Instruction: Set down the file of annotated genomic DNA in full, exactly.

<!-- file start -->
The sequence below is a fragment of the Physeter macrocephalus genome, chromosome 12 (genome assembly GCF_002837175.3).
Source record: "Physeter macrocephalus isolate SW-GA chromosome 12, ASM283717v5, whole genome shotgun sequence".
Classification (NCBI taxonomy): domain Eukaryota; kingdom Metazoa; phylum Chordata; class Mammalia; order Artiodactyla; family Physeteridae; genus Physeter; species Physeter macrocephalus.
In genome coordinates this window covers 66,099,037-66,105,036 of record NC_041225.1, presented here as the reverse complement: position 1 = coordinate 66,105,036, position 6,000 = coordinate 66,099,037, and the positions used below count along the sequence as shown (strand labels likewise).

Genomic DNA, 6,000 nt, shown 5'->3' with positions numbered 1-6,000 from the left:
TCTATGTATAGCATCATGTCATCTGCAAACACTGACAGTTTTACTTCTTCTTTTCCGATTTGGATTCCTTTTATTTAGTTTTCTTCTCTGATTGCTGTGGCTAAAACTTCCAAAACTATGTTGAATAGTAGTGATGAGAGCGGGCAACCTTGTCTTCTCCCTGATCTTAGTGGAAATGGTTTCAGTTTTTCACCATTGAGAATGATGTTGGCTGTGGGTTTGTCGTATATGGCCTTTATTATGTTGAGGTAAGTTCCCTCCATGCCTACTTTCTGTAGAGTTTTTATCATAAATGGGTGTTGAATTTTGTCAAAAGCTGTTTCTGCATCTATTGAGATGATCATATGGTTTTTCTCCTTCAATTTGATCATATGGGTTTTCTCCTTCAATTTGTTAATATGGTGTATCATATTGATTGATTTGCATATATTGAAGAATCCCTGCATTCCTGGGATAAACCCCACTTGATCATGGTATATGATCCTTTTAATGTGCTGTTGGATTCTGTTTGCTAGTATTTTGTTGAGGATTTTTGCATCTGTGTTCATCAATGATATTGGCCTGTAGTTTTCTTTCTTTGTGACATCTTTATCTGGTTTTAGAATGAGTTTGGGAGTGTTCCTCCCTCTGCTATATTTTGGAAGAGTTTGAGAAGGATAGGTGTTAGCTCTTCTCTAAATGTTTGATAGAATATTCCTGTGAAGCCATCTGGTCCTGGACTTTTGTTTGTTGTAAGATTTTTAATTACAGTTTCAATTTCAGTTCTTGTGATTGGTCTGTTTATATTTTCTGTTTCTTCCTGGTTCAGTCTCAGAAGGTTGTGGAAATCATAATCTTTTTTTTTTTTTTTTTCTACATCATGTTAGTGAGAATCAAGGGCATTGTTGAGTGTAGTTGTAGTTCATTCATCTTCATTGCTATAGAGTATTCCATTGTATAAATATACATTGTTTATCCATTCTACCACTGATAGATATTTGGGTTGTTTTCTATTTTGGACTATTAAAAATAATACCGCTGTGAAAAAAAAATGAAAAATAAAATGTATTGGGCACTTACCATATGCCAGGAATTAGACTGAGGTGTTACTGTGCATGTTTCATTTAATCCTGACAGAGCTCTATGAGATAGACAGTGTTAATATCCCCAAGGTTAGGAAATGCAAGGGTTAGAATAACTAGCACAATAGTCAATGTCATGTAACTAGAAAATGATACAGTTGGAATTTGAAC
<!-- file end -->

The sequence below is a fragment of the Physeter macrocephalus genome, chromosome 12 (genome assembly GCF_002837175.3).
Source record: "Physeter macrocephalus isolate SW-GA chromosome 12, ASM283717v5, whole genome shotgun sequence".
Classification (NCBI taxonomy): domain Eukaryota; kingdom Metazoa; phylum Chordata; class Mammalia; order Artiodactyla; family Physeteridae; genus Physeter; species Physeter macrocephalus.
In genome coordinates this window covers 66,099,037-66,105,036 of record NC_041225.1, presented here as the reverse complement: position 1 = coordinate 66,105,036, position 6,000 = coordinate 66,099,037, and the positions used below count along the sequence as shown (strand labels likewise).

Genomic DNA, 6,000 nt, shown 5'->3' with positions numbered 1-6,000 from the left:
TCTATGTATAGCATCATGTCATCTGCAAACACTGACAGTTTTACTTCTTCTTTTCCGATTTGGATTCCTTTTATTTAGTTTTCTTCTCTGATTGCTGTGGCTAAAACTTCCAAAACTATGTTGAATAGTAGTGATGAGAGCGGGCAACCTTGTCTTCTCCCTGATCTTAGTGGAAATGGTTTCAGTTTTTCACCATTGAGAATGATGTTGGCTGTGGGTTTGTCGTATATGGCCTTTATTATGTTGAGGTAAGTTCCCTCCATGCCTACTTTCTGTAGAGTTTTTATCATAAATGGGTGTTGAATTTTGTCAAAAGCTGTTTCTGCATCTATTGAGATGATCATATGGTTTTTCTCCTTCAATTTGATCATATGGGTTTTCTCCTTCAATTTGTTAATATGGTGTATCATATTGATTGATTTGCATATATTGAAGAATCCCTGCATTCCTGGGATAAACCCCACTTGATCATGGTATATGATCCTTTTAATGTGCTGTTGGATTCTGTTTGCTAGTATTTTGTTGAGGATTTTTGCATCTGTGTTCATCAATGATATTGGCCTGTAGTTTTCTTTCTTTGTGACATCTTTATCTGGTTTTAGAATGAGTTTGGGAGTGTTCCTCCCTCTGCTATATTTTGGAAGAGTTTGAGAAGGATAGGTGTTAGCTCTTCTCTAAATGTTTGATAGAATATTCCTGTGAAGCCATCTGGTCCTGGACTTTTGTTTGTTGTAAGATTTTTAATTACAGTTTCAATTTCAGTTCTTGTGATTGGTCTGTTTATATTTTCTGTTTCTTCCTGGTTCAGTCTCAGAAGGTTGTGGAAATCATAATCTTTTTTTTTTTTTTTTTCTACATCATGTTAGTGAGAATCAAGGGCATTGTTGAGTGTAGTTGTAGTTCATTCATCTTCATTGCTATAGAGTATTCCATTGTATAAATATACATTGTTTATCCATTCTACCACTGATAGATATTTGGGTTGTTTTCTATTTTGGACTATTAAAAATAATACCGCTGTGAAAAAAAAATGAAAAATAAAATGTATTGGGCACTTACCATATGCCAGGAATTAGACTGAGGTGTTACTGTGCATGTTTCATTTAATCCTGACAGAGCTCTATGAGATAGACAGTGTTAATATCCCCAAGGTTAGGAAATGCAAGGGTTAGAATAACTAGCACAATAGTCAATGTCATGTAACTAGAAAATGATACAGTTGGAATTTGAAC